Waves breaking over rocks on the Lake Huron shoreline at sunrise.
Continuing my recent theme of photos taken with a long telephoto. In this case I used it to isolate the most interesting group of rocks and then used a slow shutter speed to blur the waves a little. A photo from over a decade ago, the water level in Lake Huron is currently quite a bit higher. I suspect most of these rocks are now under water.
Egg laying again but insects rather then birds this time. A female Banded Demoselle egg laying watched by a male in the background. One from the archives taken in Cheshire, England in the mid 1990s.
In a strange way a follow-up to my Saskatchewan’s Provincial Flower post. You may wonder what the connection is between Damselflies and a Prairie Lily, it’s the lens used. I didn’t use a macro/close up lens for this shot, I used my long telephoto normally used for birds and wildlife. The reason being is that the Damselflies are in the middle of the water inlet of a reservoir a couple of metres from the bank. I set the tripod as low as it would go, mounted the telephoto and then started trying different combinations of teleconverters and extension tubes until I found a mix that gave me the magnification needed.
Having posted a photo of White Trilliums, Ontario’s Provincial Flower I thought a photo of Saskatchewan’s Provincial Flower would make an follow up post of sorts.
The Prairie Lily is found over a quite large section of North America and isn’t limited to prairie habitat. Interestingly, as the Provincial Flower of Saskatchewan it cannot be picked, uprooted or destroyed in any manner in the province.
I found a group of three or four growing in a ditch on a quiet back road. Rather than walk up to the flower with a close up lens I set up my long telephoto on a tripod. That helped isolate the flower from cluttered surroundings and avoided trampling other plants in the ditch.
Having been posting photos of birds in Ontario recently I thought it was time I posted something from Saskatchewan.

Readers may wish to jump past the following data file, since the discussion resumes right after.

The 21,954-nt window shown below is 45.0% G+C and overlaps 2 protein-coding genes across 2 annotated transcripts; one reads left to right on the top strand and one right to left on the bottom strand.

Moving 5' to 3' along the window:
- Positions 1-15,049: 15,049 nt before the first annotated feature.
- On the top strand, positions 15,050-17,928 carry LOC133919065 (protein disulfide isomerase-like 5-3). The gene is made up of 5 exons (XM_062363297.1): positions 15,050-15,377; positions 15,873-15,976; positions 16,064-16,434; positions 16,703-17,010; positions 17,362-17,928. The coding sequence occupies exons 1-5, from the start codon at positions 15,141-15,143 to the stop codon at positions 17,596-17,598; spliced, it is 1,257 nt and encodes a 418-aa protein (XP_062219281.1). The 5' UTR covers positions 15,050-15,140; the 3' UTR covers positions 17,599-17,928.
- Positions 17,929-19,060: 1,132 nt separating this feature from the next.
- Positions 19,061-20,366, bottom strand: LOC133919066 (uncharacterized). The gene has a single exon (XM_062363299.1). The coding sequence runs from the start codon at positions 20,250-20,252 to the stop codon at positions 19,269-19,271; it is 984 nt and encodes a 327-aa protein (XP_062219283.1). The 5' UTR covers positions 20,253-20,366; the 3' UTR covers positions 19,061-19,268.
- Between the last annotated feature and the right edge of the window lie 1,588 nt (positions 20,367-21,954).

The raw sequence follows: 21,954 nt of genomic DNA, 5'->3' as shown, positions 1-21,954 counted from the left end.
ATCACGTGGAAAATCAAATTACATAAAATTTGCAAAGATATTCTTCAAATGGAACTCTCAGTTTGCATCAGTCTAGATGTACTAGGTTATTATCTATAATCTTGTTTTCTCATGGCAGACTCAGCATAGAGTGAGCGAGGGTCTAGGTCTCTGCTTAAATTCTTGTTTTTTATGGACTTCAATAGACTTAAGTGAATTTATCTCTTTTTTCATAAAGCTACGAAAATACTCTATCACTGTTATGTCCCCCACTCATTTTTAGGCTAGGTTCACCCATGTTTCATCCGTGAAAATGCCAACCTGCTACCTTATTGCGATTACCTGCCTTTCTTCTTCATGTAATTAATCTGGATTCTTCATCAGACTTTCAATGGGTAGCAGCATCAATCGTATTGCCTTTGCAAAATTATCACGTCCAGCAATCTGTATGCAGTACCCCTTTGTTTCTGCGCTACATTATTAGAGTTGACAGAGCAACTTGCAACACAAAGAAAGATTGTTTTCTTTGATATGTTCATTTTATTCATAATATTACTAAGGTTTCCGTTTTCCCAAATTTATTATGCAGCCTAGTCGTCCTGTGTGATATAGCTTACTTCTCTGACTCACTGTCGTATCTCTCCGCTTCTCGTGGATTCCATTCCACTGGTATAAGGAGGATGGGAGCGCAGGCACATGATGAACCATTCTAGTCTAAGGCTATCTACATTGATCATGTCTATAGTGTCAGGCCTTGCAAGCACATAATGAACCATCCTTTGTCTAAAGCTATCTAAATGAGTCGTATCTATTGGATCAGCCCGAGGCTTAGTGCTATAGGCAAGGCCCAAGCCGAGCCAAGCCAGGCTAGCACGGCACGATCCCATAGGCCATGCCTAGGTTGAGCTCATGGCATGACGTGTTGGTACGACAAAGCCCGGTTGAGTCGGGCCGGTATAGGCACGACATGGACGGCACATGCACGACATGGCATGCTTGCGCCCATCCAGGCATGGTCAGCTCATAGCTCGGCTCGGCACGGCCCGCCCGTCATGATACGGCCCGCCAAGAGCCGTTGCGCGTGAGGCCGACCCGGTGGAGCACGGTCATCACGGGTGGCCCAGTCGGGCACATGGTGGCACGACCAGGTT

Now that summer has arrived here’s a photo of a Willet in breeding plumage wandering around a marsh looking for something to eat. Taken from a vehicle window using a bean bag to rest the lens on.
A Mourning Dove feeding in the grass.
One of the first photos from last Sunday morning. Taken before I raised my ground pod a couple of inches. I also moved back a bit once I realised how tight in the frame the birds, squirrels and chipmunks were going to be.
I do know what species of Wren this is but as it’s Throwback Thursday it gives me an opportunity to illustrate a problem captioning certain photos.
The photo was taken in Cheshire, England in the 1980s. In those days most British field guides gave the common English name as Wren. A few would call it a Winter Wren as it was classified as the same species as the North American Winter Wren.
However, over the past couple of decades scientists have been DNA testing lots of species which has resulted in quite a few being reclassified. What was a Wren or Winter Wren in Britain is now a separate species, the Eurasian Wren. The North American Winter Wren has been split into two species. It’s still the Winter Wren in central and eastern North America but the birds down the west coast are now called the Pacific Wren.
To make matters even more complicated the splitting of the various species means new scientific names for some. As my standard photo caption includes both the common English name and the scientific name it means that quite a high percentage of the birds I have on film now have inaccurate captions written on the slide mounts.
So to the photo. It shows an adult Eurasian Wren emerging from a nestbox. An unusual nest site for the species which normally prefers to build a nest hidden in vegetation.
Sunday morning saw me lying in the yard behind the camera. I had set up my ground pod to try for some shots of the Squirrels, Chipmunks and whatever bird species decided to feed on the ground. I was expecting Common Grackles, Blue Jays and other larger species. I wanted to get as close as possible to eye level with the subjects.
A few weeks ago I got a low profile ball head for the ground pod. It would allow the lens to be about 3/4 inch lower than the ball head I had been using. Coupled with a couple of other changes I could now get the lens more than an inch lower to the ground.
So my initial set up was as low to the ground as possible. I then remembered a lesson learned in the 1980s. You can get to low, it’s hard to see through the viewfinder and you can’t see smaller species for vegetation sometimes.
So I swapped the 3/4 inch bolts that act as legs on the ground pod for the 3 inch bolts. This allowed me to see the juvenile Pine Siskin as it fed in the grass.